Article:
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Rub Rails on 1942 Old Town Otca

Discussion in 'Wood and Canvas' started by Gregory Messier, May 16, 2022.

  1. Gregory Messier

    Gregory Messier Curious about Wooden Canoes

    I am restoring a 1942 Old Town 18’ AA grade Otca design #45. I’ve completed the paint job but at some time in the past the rub rails were taken off. Two questions:

    The original screw holes still show on the ribs but do not go all the way to the stems. They stop approximately at each seat. The only other example I’ve seen pictures of on this forum had external stem bands and the rub rails went all the way to the stems (mine did not have external stem bands). Does anyone know of an example where the rub rails didn’t go all the way to the stems? If so what are the profile dimensions of the original rub rails so I can mill new ones that are correct?

    Any help greatly appreciated.
     
  2. Benson Gray

    Benson Gray Canoe History Enthusiast Staff Member

  3. OP
    OP
    Gregory Messier

    Gregory Messier Curious about Wooden Canoes

    Hi Benson,

    Thank you for the quick response, that is very helpful. Now I just need to go find a 20’ long piece of Mahogany :)

    Btw your boat is gorgeous! I’ve referred to your pictures numerous times while figuring out the paint scheme. Did you do the oak leafs in gold leaf or gold paint?
     
  4. Benson Gray

    Benson Gray Canoe History Enthusiast Staff Member

    The green and white Molitor came from the factory with a copper based gold paint stripe that slowly turned green after a few years of use in the ocean. It has been replaced with gold leaf which doesn't have that issue but is more expensive. A few good long scarf joints can work if you can't find a 20 foot piece of mahogany. Another option is to contact some of the restorers listed at https://www.woodencanoe.org/builders-suppliers to see if one of them has any long mahogany to sell.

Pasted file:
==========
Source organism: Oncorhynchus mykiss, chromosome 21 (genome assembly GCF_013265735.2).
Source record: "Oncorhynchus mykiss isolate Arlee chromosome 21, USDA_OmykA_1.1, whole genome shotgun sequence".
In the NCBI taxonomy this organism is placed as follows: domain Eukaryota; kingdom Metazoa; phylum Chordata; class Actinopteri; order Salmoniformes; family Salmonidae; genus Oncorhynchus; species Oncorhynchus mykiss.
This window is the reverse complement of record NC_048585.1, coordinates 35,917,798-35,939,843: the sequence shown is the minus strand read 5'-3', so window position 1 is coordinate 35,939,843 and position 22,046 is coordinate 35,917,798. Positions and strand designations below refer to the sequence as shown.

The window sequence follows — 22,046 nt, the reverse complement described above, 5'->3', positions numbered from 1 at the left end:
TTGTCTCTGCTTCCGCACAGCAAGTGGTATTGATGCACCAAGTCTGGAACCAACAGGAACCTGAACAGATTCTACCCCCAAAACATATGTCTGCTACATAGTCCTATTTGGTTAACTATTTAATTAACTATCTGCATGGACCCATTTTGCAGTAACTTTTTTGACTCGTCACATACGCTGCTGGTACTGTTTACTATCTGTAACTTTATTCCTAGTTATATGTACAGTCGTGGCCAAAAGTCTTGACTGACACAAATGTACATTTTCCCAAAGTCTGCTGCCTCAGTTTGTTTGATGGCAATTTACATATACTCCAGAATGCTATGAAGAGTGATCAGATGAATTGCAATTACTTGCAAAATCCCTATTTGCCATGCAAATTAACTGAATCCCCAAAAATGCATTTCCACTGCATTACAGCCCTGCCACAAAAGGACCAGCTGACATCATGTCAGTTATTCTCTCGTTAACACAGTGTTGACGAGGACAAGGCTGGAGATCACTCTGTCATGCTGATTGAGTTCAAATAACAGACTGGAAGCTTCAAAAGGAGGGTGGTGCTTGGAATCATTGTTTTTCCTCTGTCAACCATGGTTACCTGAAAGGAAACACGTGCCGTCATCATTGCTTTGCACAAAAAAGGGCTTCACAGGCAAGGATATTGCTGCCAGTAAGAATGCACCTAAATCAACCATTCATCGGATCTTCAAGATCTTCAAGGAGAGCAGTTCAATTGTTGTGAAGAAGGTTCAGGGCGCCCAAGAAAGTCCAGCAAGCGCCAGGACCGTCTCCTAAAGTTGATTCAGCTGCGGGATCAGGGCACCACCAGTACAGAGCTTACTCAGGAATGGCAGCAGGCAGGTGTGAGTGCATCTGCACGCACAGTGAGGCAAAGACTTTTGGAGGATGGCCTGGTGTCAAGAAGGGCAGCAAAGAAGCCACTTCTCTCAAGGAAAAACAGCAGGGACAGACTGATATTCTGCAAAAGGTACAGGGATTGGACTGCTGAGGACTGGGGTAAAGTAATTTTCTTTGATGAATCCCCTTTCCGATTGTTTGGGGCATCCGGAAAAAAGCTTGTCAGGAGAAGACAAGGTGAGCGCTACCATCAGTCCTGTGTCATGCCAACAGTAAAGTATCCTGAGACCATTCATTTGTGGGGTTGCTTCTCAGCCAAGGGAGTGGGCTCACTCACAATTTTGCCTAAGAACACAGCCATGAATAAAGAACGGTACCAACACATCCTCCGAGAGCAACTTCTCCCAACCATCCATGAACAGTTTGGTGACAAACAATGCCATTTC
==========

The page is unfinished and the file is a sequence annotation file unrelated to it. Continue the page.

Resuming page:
The pictures at http://forums.wcha.org/index.php?threads/12325/ show an older Molitor with a rub rail and gold leaf design that you may like.

    Benson
     
    Last edited: May 16, 2022
  5. Howie

    Howie Wooden Canoe Maniac

    For what it's worth, I had a 18ft 1921 Molitor which had the outer rails attached with both screws and nails. The 2-1/2ft ends of the rails (I'm guessing based on the pic below) were held by steel nails; screws were used for the center 13ft of the rails (the screw heads were on the inside of the canoe). Maybe this was true with your canoe as well? Nail holes night be easy to miss or be misconstrued as canoed by tacks.
    . IMG_5213.jpg
     
    Gregory Messier likes this.
  6. David Satter

    David Satter LOVES Wooden Canoes

    IMG_0754.JPG Gregory, I just made rubrails of birch to match the seats and thwarts on this canoe. Each one is scarfed once on each side 3 inch scarf and you cant even see it when done. IMG_0754.JPG oops I may have put up 2 photos.
     
    Gregory Messier likes this.
  7. OP
    OP
    Gregory Messier

    Gregory Messier Curious about Wooden Canoes

    Hi David,
    Yours came out beautiful! Nice to see another finished design #45! I think I might just do scarf joints too as the lengths will be much easier to work with. I don’t think I can rip a 20’ board in my shop. I guess I just need a bigger shop!
     
  8. David Satter

    David Satter LOVES Wooden Canoes

    you don't need a bigger shop just a saw to cut a hole in the wall at each end of your table saw :). My table saw is positioned so there's a door at both ends. So I can rip very long boards . My band saw also has a window at one end so I can stick long boards out.
     
  9. OP
    OP
    Gregory Messier

    Gregory Messier Curious about Wooden Canoes

    David I love where your going with this! Only problem is my shop’s in the basement.
     
  10. Rollin Thurlow

    Rollin Thurlow member since 1980

    problem solved!
     

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